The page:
Eagle’s nest – The silent call of the mountains

In the area of Obersalzberg in Germany, close to Austria’s border, stands a magnificent mountain called Mount Kehlstein. The mountain rises 1,834 meters (6,017ft) above sea level and overlooks the village of Berchtesgaden. On the top you can spot a beautiful brick building. The building’s name in German is Kehlsteinhaus but we English-speaking know it as Eagle’s nest. This legendary property has made its mark by being one of the few monuments from the World War II era that has stayed undamaged. Today it’s a reminder of the horrors and human abysses that the National Socialists enforced under dictatorship of Adolf Hitler.

This graceful property we call Eagle’s Nest, was built to impress people with its golden brass elevator and fireplace made from red Italian marble. It was designed by Martin Bormann and given to Adolf Hitler in the honor of his 50th birthday. It was supposed to represent Hitler’s glorious lifestyle, but ironically Hitler himself only visited the premises a few times because of his fear of heights. For the most part it was used for social gatherings and government meetings. It’s a miracle that the premises is still in its original form, considering that it was a target of bombing in 1945. In the 1960’s it nearly got destroyed again by explosives but was saved thanks to the intervention of former Governor Jacob.

On a normal summer day The Eagle’s Nest is full of people

Today the Eagle’s Nest is a popular tourist attraction to anyone who wants to hear about the Third Reich era. Although you can also enjoy the mountain top’s panoramic view and the atmosphere, without being interested in its history. Nowadays the building of Kehlsteinhaus is a seasonal restaurant that offers beverages and local cuisine like schnitzel and bockwurst. They have an outdoor terrace where you can enjoy a pint of beer or a cup of coffee and take pleasure in the beauty of the mountain scenery.

By car, bus or foot?

The Eagle’s Nest is a well-liked day trip destination for anyone who is staying in Salzburg or nearby. It’s only 30 kilometers away and there are multiple ways to get there. Just remember that you will be crossing the border to Germany’s side, so bringing your passport is mandatory. If you have the time, I recommend you visit some other places on the way, for example the salt mines and town of Berchtesgaden.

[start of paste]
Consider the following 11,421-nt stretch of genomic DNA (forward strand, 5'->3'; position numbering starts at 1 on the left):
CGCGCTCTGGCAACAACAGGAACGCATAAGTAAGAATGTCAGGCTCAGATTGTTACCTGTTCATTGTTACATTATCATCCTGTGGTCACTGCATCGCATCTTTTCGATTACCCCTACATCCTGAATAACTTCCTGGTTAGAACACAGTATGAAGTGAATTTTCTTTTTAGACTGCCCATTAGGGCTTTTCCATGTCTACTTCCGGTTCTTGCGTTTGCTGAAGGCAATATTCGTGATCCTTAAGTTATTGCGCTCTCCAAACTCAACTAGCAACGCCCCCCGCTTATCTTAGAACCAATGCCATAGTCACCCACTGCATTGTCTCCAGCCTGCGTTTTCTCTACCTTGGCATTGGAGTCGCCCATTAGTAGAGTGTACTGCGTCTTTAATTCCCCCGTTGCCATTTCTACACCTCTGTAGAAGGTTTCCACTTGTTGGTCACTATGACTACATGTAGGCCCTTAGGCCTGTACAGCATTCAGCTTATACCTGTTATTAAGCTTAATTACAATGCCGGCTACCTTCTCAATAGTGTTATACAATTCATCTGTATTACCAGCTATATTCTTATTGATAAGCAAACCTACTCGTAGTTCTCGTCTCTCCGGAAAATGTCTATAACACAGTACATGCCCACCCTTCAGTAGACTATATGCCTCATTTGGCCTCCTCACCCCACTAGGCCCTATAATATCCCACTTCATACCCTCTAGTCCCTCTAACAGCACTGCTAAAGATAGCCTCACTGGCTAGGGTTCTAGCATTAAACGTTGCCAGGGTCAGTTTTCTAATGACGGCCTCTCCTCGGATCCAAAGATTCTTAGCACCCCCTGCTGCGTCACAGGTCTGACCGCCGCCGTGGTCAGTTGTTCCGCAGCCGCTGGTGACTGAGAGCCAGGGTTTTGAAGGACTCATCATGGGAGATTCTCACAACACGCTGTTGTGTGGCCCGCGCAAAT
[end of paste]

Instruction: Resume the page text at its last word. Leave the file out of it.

By car..

If you want to go there by car, just choose the A8 motorway (Munich-Salzburg) and take the exit at Bad Reichenhall or Salzburg Süd (road B20) to Berchtesgaden. Then follow the Obersalzberg road to the Hintereck parking area. The road from this parking area to the Eagle’s Nest has been closed for private traffic since 1952, so you will have to continue your journey by taking the RVO-Bus or hike to the top. Just keep in mind that if you don’t buy the bus ticket, you probably won’t get into the brass elevator, since it’s included in the ticket prize.

Public transportation..

You can get there by bus from the Salzburg train station or Mirabell square, but you will have to change busses in Berchtesgaden. Buy a day ticket for the bus so it will cover the trip both ways. When you arrive at the Documentation center, you can visit the museum on your way if you’re interested in the history of World War II. From here you can either take the RVO-Bus (busses go every 25 minutes between 7:40 and 16:00) or hike up to the brass elevator.

Minimum planning..

If you’re looking for an easy way to visit the Eagle’s Nest, you can also take the Kehlsteinhaus Tour offered by Salzburg Panoramatours. The tour starts from Panoramatours bus terminal in Mirabellplatz (corner of Hubert-Sattler-Gasse 1). On the way back, the tour bus stops in Berchtesgaden, and you have a little bit of time to explore the town before heading back to Salzburg. You find more information about the tour from here: https://www.panoramatours.com/en/salzburg/tour/tour-4-eagles-nest-tour-42/


The mountains go silent

Eagle’s Nest is closed during the winter months and is usually opened around mid-May when the summer starts taking over and numerous tourists arrive to the surrounding areas. This year this scenario seems unlikely. The Covid-19 coronavirus has forced countries to close their borders and limit the movement of their people. Restaurants, hotels and tourist attractions remain closed, even though the sunshine invites people to enjoy the spring days. We can’t do anything else than stay inside and hope for this pandemic to end soon. In the meanwhile, maybe you can do what I do: Check out a few websites for videos and pictures about Eagle’s Nest – in the safety of your own home – and plan your future visit there. Here are a couple of my recommendations;

Tourists discover Eagle’s Nest

Eegle’s Nest Bavaria Germany

You may also want to check out their Home page to keep up with the news on when they’re opening again:


Stay home and stay safe everyone!

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